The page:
Predicting NBA's 2014-2015 Regular Season Awards

COLUMBUS, OH - OCTOBER 20:  LeBron James #23 of the Cleveland Cavaliers controls the ball against the Chicago Bulls at the Je
COLUMBUS, OH - OCTOBER 20: LeBron James #23 of the Cleveland Cavaliers controls the ball against the Chicago Bulls at the Jerome Schottenstein Center on October 20, 2014 in Columbus, Ohio. Cleveland defeated Chicago 107-98. NOTE TO USER: User expressly acknowledges and agrees that, by downloading and/or using this photograph, user is consenting to the terms and conditions of the Getty Images License Agreement. (Photo by Jamie Sabau/Getty Images)

The NBA season is just about a week away, so this is an exciting time for all NBA fans to come up with their own hypotheses about what'll take place this season. It's been an offseason to remember, as Kevin Love and LeBron James make up a new "Big Three" in Cleveland, an entire pool of talented rookies have infused the league with energy, and with the now-duo of Chris Bosh and Dwyane Wade plotting their mutiny against a King who turned his back on them. There are new faces in new places, and old faces in old places. There are favorites and there are underdogs. This is the NBA, and this is why we love it!

Here are my picks for this year's NBA Regular Season Awards.

MVP: LeBron James (Cleveland Cavaliers)

Okay, okay. Real original, I know. As you may know, the NBA MVP is voted on by members of the media. Therefore, winning the award most of the time comes down to two factors: statistics (on-court production), and narrative (a storyline that may extend off the court). LeBron will have both. Without having to mention his incredible consistency over the course of his career, you can pretty much pencil King James in for 23-plus points, six-plus rebounds, and six-plus assists per game this season. Couple that with the fact that he returned home to Cleveland in the offseason, and will likely improve the team's mark of 33-49 from last season by around 20-or-so games, and he will walk away with this award with no close second-place finisher... since Kevin Durant will miss the first month and a half of the season while recovering from a broken foot.

Rookie of the Year: Jabari Parker (Milwaukee Bucks)

Originally, I was going to go with either Andrew Wiggins or Nerlens Noel here, but the recent news of Parker primarily playing the power forward position intrigues me. At that spot, he will be undersized defensively, but at the offensive end, he will be able to have his way against his opposition, especially on the perimeter and by using his lateral quickness to get to the rim. Unlike both Wiggins and Noel, Parker is the face of his franchise, and will likely be the focal point of what the team tries to do on the offensive side of the ball. Wiggins spent much of his freshman season at Kansas as a complimentary player, and not the primary option on the court. On a much-revitalized Timberwolves roster, Wiggins will likely play a similar role. Noel, who missed all of last season with a knee injury, should be ready to go, but would be a risky pick, due to that injury. Parker will win the award, perhaps not because he's the most talented, but because he will be given the most freedom and thus shoot and create with more volume than any other rookie.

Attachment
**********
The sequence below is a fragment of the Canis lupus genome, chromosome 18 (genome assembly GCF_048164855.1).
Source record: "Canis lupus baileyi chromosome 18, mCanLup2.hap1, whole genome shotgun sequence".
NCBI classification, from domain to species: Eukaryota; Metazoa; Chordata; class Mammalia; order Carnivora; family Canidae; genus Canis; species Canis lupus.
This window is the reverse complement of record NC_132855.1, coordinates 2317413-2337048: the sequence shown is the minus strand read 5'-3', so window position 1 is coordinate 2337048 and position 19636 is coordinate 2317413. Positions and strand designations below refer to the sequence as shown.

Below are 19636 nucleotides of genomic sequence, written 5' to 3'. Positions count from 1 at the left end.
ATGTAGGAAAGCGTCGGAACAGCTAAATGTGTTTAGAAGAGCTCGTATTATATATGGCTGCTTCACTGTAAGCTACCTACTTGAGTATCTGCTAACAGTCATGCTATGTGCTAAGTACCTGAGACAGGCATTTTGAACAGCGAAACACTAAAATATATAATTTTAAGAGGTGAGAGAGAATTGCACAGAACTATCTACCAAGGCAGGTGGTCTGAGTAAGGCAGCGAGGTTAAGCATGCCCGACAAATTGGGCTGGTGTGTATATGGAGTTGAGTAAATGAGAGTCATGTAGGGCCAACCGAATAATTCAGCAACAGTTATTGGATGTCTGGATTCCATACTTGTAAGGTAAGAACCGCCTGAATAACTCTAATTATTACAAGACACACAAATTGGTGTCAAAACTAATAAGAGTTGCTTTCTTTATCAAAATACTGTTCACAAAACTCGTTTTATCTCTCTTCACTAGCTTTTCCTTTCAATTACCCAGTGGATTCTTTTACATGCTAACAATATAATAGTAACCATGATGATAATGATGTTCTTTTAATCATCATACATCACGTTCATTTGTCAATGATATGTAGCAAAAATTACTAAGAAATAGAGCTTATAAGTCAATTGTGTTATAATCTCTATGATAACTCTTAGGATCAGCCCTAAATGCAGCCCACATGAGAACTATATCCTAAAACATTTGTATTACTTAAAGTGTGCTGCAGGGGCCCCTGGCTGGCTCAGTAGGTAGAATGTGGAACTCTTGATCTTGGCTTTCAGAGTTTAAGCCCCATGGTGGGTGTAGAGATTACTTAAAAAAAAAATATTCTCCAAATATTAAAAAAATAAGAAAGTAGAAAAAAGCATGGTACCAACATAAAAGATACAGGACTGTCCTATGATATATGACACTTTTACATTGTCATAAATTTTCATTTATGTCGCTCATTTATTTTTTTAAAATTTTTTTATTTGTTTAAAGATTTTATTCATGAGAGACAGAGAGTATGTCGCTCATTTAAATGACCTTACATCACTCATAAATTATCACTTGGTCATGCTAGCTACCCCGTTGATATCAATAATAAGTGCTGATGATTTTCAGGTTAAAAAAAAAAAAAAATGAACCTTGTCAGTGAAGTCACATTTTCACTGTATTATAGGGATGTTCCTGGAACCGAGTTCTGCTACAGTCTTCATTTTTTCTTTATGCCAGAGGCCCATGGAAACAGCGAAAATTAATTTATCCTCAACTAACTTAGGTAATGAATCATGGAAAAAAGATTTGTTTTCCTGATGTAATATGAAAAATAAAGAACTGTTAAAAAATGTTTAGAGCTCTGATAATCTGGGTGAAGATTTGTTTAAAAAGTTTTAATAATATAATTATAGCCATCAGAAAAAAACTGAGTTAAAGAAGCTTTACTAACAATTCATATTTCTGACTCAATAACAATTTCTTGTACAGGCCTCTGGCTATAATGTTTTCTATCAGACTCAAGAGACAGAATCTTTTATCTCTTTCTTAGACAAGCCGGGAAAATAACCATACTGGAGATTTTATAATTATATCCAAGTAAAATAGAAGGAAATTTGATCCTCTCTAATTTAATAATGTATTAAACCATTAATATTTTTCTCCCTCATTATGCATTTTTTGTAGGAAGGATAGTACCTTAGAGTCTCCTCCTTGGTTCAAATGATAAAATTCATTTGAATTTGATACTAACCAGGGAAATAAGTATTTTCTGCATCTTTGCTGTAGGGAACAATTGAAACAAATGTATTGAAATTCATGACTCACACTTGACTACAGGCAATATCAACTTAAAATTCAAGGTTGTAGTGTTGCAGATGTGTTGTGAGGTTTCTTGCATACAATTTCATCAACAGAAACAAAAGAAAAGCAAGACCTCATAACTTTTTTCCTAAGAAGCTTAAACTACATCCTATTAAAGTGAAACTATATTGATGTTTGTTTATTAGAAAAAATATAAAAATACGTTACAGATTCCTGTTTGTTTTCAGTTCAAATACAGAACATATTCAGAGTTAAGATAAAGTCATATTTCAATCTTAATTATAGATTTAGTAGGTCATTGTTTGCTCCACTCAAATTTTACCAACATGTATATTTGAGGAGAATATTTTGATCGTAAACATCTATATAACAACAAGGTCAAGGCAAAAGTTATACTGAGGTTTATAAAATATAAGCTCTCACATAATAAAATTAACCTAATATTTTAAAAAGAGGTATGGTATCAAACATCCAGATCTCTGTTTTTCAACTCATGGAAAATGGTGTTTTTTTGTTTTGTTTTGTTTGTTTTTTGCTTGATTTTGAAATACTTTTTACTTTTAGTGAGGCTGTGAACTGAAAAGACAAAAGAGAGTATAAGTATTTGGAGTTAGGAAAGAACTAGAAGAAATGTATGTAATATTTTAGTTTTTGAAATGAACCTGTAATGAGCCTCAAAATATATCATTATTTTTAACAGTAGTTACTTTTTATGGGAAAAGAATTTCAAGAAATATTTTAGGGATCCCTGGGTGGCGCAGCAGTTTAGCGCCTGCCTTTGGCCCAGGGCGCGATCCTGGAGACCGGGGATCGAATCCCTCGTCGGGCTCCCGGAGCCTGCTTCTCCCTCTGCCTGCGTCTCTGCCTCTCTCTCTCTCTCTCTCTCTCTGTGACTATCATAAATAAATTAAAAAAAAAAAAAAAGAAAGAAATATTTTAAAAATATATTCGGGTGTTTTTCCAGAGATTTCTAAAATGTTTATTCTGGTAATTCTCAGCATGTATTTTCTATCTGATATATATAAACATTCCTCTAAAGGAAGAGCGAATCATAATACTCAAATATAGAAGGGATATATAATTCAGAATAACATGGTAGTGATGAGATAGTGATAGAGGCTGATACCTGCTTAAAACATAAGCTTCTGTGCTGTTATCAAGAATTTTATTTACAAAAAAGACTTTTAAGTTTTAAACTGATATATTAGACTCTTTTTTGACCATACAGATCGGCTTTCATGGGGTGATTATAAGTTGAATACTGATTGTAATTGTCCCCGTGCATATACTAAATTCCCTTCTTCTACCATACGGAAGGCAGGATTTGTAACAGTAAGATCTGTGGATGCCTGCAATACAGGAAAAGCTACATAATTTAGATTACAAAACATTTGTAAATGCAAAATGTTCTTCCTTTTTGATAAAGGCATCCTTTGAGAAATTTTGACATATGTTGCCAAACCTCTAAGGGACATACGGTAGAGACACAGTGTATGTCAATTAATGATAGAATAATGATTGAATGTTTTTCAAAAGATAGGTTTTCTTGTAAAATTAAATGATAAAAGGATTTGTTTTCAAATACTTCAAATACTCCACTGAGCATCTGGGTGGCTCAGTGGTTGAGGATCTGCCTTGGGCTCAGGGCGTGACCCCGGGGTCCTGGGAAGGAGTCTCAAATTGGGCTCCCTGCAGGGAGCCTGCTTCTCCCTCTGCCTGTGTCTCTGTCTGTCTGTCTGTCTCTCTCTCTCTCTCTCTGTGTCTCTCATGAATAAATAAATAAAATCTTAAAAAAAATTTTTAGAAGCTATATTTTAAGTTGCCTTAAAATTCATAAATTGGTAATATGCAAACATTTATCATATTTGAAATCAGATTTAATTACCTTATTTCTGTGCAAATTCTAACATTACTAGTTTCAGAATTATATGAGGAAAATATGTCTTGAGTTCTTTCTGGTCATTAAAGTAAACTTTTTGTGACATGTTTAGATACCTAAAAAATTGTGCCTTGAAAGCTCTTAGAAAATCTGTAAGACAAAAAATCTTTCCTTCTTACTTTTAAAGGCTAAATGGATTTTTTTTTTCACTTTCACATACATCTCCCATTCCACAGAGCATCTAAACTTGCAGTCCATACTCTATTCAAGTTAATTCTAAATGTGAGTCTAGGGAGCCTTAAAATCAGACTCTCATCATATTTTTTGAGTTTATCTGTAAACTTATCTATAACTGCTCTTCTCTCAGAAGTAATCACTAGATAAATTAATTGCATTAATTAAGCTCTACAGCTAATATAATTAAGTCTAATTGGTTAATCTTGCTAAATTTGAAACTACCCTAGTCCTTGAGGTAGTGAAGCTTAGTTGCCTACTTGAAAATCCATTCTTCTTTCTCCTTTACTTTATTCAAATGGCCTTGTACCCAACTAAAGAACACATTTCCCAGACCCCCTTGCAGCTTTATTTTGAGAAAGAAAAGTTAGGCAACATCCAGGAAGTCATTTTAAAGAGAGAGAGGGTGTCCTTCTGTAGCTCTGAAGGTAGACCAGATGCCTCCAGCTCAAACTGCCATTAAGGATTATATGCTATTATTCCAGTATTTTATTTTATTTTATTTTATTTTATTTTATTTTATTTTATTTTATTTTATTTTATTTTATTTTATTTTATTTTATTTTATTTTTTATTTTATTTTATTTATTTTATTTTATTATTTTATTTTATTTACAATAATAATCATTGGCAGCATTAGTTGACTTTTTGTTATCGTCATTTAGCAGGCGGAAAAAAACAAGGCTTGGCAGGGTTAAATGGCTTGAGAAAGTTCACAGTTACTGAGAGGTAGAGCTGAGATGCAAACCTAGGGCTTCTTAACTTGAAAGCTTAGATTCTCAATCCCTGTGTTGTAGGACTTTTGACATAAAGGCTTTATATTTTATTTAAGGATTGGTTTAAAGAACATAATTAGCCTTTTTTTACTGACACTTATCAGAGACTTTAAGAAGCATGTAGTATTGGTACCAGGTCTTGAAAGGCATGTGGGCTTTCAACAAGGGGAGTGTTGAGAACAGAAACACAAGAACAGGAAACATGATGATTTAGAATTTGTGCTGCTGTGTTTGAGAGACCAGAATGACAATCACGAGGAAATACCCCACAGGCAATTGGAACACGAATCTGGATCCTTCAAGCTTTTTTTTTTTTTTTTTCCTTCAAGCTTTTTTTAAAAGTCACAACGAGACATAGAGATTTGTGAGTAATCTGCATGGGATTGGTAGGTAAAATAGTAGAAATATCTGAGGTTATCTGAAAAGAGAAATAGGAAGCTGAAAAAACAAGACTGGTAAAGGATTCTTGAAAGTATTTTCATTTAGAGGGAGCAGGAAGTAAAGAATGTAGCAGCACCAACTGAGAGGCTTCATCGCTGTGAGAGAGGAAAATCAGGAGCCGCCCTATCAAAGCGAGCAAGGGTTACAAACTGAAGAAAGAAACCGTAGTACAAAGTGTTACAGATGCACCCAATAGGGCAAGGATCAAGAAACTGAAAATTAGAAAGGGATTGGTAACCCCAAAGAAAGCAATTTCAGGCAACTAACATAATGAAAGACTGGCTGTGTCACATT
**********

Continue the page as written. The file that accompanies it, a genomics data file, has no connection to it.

Most Improved Player: Victor Oladipo (Orlando Magic)

This is a toss-up for me between Derrick Favors, Darren Collison, and Victor Oladipo, but I'm going with Oladipo for one main reason: he reminds me of Dwyane Wade. Not just by the eye test, though. Check this out: in his rookie season, Wade averaged 34.9 minutes, 16.2 points, 4.0 rebounds, and 4.5 assists per game. What did Oladipo do? Put up 13.8 points, 4.1 rebounds, and 4.1 assists per game in 31.1 minutes. Playing nearly four minutes less per game than Wade, Oladipo put up very similar numbers. He actually shot better from three-point range and from the free throw line than Wade did in his rookie season as well. After one year of figuring the league out, Wade put up 24.1 points, 5.2 rebounds, and 6.8 assists in 38.6 minutes per game during his second year, and if Oladipo comes even close to that, he will be the NBA's Most-Improved Player.

Coach of the Year: Michael Malone (Sacramento Kings)

This may surprise you, but I believe the Sacramento Kings will make the NBA playoffs in a tough Western Conference this season. A struggling franchise that hasn't made the playoffs since the 2005-2006 season, the Kings have gone six-straight seasons with 28 or less regular season wins. However, center DeMarcus Cousins will establish himself as one of, if not the, best center in the NBA this season, Rudy Gay will continue his consistent play, rookie Nik Stauskas will knock down shots from the outside, Ben McLemore will continue to progress, and Darren Collison will take over at point guard and give the city of Sacramento something they've been waiting for: they NBA Playoffs. Role players like Derrick Williams, Jason Thompson, Ramon Sessions, Ray McCallum, Reggie Evans, and Carl Landry add to a very deep roster for Coach Malone to mix-and-match with in certain situations.

All-NBA First Team
G Russell Westbrook (Oklahoma City Thunder)
G James Harden (Houston Rockets)
F LeBron James (Cleveland Cavaliers)
F Anthony Davis (New Orleans Pelicans)
C DeMarcus Cousins (Sacramento Kings)

All-NBA Second Team
G Chris Paul (Los Angeles Clippers)
G Derrick Rose (Chicago Bulls)
F Blake Griffin (Los Angeles Clippers)
F LaMarcus Aldridge (Portland Trail Blazers)
C Dwight Howard (Houston Rockets)

All-NBA Third Team
G Stephen Curry (Golden State Warriors)
G DeMar DeRozan (Toronto Raptors)
F Carmelo Anthony (New York Knicks)
F Kevin Durant (Oklahoma City Thunder)
C Al Jefferson (Charlotte Hornets)

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